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Diaz-Mitoma F, Sibbald RG, Shafran SD, Boon R, Saltzman RL, for the Collaborative Famciclovir Genital Herpes Research Group. Oral Famciclovir for the Suppression of Recurrent Genital Herpes: A Randomized Controlled Trial. JAMA. 1998;280(10):887–892. doi:10.1001/jama.280.10.887
From the Children's Hospital of Eastern Ontario, Ottawa (Dr Diaz-Mitoma), and the Women's College Hospital, Toronto, Ontario (Dr Sibbald); the Division of Infectious Diseases, Department of Medicine, University of Alberta, Edmonton (Dr Shafran); SmithKline Beecham Pharmaceuticals, New Frontiers Science Park, Harlow, England (Mr Boon); and SmithKline Beecham Pharmaceuticals, King of Prussia, Pa (Dr Saltzman).
Context.— Recurrent genital herpes simplex virus (HSV) may be treated episodically,
but this may not be sufficient for patients with frequent recurrences.
Objective.— To determine the efficacy and safety of famciclovir in the suppression
of recurrent genital HSV infection.
Design.— A randomized, double-blind, placebo-controlled, parallel-group study.
Setting.— Thirty university, hospital, or private outpatient referral centers
in Canada and Europe.
Patients.— A total of 455 patients (223 men, 232 women) aged 18 years or older
with a history of 6 or more episodes of genital herpes during 12 of the most
recent 24 months, in the absence of suppressive therapy, received study medication.
Intervention.— Oral famciclovir, 125 mg or 250 mg 3 times daily or 250 mg twice daily,
or placebo for 52 weeks.
Main Outcome Measures.— Time to the first recurrence of genital HSV infection; the proportion
of patients remaining free of HSV recurrence at 6 months; frequency of adverse
Results.— In an intent-to-treat analysis, famciclovir significantly delayed the
time to the first recurrence of genital herpes at all dose regimens (hazard
ratios, 2.9-3.3;P< .001); median time to recurrence
for famciclovir recipients was 222 to 336 days compared with 47 days for placebo
recipients. The proportion of patients remaining free of HSV recurrence was
approximately 3 times higher in famciclovir recipients (79%-86%) than in placebo
recipients (27%) at 6 months (relative risks, 2.9-3.1;P <.001); efficacy was maintained at 12 months. Famciclovir was well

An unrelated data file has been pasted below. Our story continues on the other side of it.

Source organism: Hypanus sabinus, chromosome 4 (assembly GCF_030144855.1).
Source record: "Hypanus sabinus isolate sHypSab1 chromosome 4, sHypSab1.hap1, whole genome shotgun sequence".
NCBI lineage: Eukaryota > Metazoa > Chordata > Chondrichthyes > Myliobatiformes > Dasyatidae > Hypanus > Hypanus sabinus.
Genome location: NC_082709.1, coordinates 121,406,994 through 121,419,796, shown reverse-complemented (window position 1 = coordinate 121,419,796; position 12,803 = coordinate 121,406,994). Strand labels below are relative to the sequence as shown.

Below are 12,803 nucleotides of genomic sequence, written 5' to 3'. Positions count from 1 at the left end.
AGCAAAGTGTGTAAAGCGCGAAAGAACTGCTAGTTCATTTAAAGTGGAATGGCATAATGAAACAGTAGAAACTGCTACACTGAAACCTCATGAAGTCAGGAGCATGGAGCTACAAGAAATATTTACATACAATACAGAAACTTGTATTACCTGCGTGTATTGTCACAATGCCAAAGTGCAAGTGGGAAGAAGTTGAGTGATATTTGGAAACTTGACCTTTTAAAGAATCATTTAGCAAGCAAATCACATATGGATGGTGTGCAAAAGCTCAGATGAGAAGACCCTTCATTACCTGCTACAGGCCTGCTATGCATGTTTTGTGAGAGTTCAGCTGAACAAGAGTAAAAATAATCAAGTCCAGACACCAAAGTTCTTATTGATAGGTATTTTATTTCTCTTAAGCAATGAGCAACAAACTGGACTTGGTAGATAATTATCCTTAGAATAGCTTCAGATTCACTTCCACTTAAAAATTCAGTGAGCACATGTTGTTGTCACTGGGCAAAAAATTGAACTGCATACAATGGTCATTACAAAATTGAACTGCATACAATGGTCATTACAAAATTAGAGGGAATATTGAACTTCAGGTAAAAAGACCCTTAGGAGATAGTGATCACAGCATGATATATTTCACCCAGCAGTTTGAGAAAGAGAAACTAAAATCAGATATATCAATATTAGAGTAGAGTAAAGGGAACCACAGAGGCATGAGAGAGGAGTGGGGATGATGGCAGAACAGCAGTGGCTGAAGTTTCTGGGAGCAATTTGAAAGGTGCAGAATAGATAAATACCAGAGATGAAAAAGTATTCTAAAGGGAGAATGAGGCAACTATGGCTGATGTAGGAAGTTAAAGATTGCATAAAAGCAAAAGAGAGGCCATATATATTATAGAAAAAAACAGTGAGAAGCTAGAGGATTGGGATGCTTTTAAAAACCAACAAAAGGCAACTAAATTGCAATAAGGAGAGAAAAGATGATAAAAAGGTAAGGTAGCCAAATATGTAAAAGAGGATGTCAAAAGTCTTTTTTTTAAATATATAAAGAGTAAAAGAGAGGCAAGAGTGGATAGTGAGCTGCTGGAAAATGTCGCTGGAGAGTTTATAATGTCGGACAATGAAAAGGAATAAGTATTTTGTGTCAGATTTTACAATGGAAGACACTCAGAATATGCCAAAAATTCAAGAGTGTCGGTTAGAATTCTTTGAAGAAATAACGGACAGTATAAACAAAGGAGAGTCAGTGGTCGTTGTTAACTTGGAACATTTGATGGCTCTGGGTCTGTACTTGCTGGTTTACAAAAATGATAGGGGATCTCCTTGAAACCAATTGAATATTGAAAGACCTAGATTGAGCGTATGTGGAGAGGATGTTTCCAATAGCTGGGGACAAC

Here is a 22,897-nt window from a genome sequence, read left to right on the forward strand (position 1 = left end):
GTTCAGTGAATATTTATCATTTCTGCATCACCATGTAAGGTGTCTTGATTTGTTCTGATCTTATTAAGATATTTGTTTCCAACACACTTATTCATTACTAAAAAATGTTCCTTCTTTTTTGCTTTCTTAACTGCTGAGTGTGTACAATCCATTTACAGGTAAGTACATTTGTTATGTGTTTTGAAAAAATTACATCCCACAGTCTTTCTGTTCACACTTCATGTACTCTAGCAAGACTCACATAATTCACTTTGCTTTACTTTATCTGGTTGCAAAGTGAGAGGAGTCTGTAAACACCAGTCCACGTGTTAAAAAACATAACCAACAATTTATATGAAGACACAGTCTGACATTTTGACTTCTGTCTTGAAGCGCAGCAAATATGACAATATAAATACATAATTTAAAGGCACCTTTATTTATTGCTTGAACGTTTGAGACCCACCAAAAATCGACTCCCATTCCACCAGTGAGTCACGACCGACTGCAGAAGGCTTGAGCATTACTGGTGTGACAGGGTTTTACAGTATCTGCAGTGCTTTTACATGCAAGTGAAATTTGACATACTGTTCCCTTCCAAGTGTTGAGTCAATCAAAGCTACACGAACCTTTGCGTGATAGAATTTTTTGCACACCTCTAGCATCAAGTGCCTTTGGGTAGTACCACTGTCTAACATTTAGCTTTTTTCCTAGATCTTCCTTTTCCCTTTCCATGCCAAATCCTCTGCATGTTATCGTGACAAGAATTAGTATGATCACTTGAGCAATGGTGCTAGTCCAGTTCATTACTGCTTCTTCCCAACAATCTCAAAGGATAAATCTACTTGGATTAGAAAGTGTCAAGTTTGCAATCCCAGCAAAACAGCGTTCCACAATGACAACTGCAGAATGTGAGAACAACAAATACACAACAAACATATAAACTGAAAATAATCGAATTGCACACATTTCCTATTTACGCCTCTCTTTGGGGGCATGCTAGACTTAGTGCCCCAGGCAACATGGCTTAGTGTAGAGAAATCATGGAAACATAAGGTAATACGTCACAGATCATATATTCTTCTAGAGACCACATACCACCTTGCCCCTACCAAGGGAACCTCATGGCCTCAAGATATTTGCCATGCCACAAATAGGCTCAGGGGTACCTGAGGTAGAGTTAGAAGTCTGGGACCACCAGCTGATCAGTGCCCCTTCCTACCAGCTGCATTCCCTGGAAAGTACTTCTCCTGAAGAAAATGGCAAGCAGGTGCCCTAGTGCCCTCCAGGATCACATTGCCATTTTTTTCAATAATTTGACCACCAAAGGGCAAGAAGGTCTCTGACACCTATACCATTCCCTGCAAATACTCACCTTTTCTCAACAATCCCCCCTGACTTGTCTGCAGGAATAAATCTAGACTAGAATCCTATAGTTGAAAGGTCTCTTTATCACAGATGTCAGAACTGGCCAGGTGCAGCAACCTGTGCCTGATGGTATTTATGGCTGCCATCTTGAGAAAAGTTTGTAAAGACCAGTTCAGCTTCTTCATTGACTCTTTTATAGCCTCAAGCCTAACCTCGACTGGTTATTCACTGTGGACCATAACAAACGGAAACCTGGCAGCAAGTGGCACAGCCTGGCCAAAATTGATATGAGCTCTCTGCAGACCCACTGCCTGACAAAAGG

tolerated with an adverse experience profile comparable to placebo.
Conclusions.— Oral famciclovir (125 mg or 250 mg 3 times daily or 250 mg twice daily)
is an effective, well-tolerated treatment for the suppression of genital HSV
infection in patients with frequent recurrences.
GENITAL HERPES simplex virus (HSV) infection is one of the most common
sexually transmitted diseases. Serologic studies using Western blot have demonstrated
HSV-2 prevalence of approximately 22% in adults in the United States, 7% to
28% among different populations in Europe, and 20% to 40% in selected countries
in Africa.1-3 Symptomatic
recurrent infection occurs in the majority of patients who develop symptomatic
primary HSV-2 infection, with almost half of these patients experiencing at
least 6 recurrences annually.4 Recurrent lesions
may be painful or pruritic and the psychological consequences of the disease,
particularly the fear of transmitting the virus to others, may be severe and
Recurrent genital herpes can be successfully managed with episodic antiviral
treatment in many patients. Acyclovir has been available for a number of years,
and more recently, valacyclovir hydrochloride and famciclovir have been approved
for use in the acute treatment of recurrent genital herpes. However, for patients
with frequent symptomatic recurrences, such management may not be considered
sufficient, and preventive treatment to suppress recurrences may provide more
benefit than acute treatment.5-7
Famciclovir is the oral form of penciclovir, a novel nucleoside analog
that shares the same antiviral spectrum as acyclovir for herpesviruses and
has similar potency and selectivity. The oral bioavailability of penciclovir
is 77% following administration of famciclovir,8
significantly higher than the bioavailability of acyclovir (10%-20%).9 The intracellular half-life of penciclovir triphosphate
is significantly longer than that of acyclovir triphosphate in HSV-infected
cells in vitro (10-20 hours for penciclovir triphosphate compared with ≤1
hour for acyclovir triphosphate).10 Placebo-controlled
studies of famciclovir in the acute treatment of recurrent genital herpes
have demonstrated unequivocal evidence for efficacy on virological lesion
healing and symptom parameters.11,12
The efficacy of famciclovir in the suppression of recurrent genital
herpes was investigated in a preliminary, placebo-controlled, dose-ranging
study in women with frequent recurrences.13
Patients were treated for 4 months with oral famciclovir, 125 mg once daily
or twice daily, 250 mg once daily or twice daily, or 500 mg once daily, or
with placebo. Results from this study indicated that 250 mg given twice daily
for 4 months was an effective, well-tolerated treatment for the suppression
of genital herpes, with 90% of patients remaining free of HSV recurrence for
the duration of the study. Once-daily dosing with famciclovir produced less
complete suppression with approximately 60% to 70% of patients remaining free
of HSV recurrences. These data are consistent with the results of a dose-ranging
study of suppressive oral acyclovir that suggests that twice-daily or 3-times-daily
regimens may be more effective than once-daily treatment using equal or higher
cumulative daily doses.14
The favorable biological properties of penciclovir and famciclovir and
the results of this dose-ranging study to evaluate suppression highlight the
potential therapeutic value of famciclovir in the suppression of recurrent
genital herpes. The current multicenter, double-blind, randomized, placebo-controlled
trial therefore was conducted to determine the efficacy and safety of famciclovir
at doses of 250 mg twice daily, 125 mg or 250 mg 3 times daily in the suppression
of recurrent genital herpes. Although a high degree of efficacy was established
for the 250-mg twice-daily regimen of famciclovir in the preliminary dose-ranging
suppression study,13 a minority of patients